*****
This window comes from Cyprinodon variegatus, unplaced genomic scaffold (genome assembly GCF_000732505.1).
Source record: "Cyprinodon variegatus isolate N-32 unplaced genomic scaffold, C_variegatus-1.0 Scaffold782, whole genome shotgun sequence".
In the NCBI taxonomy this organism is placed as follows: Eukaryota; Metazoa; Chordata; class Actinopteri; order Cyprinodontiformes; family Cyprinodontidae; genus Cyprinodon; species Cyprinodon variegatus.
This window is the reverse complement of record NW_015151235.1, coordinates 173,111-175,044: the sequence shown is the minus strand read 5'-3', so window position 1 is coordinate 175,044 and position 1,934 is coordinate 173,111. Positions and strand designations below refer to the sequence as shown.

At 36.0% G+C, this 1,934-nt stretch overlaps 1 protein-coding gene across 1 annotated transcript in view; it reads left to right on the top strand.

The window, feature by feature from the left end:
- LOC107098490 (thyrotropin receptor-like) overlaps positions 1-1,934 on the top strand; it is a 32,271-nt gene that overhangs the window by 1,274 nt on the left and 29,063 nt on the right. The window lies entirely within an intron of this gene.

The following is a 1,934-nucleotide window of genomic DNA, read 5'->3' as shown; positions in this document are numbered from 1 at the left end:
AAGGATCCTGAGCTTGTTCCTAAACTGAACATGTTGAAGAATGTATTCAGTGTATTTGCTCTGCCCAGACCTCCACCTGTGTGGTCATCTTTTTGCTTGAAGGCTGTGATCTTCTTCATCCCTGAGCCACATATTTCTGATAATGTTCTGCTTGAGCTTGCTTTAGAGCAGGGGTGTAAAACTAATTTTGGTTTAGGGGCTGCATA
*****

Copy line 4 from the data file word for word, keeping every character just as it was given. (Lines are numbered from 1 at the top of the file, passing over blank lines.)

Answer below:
This window is the reverse complement of record NW_015151235.1, coordinates 173,111-175,044: the sequence shown is the minus strand read 5'-3', so window position 1 is coordinate 175,044 and position 1,934 is coordinate 173,111. Positions and strand designations below refer to the sequence as shown.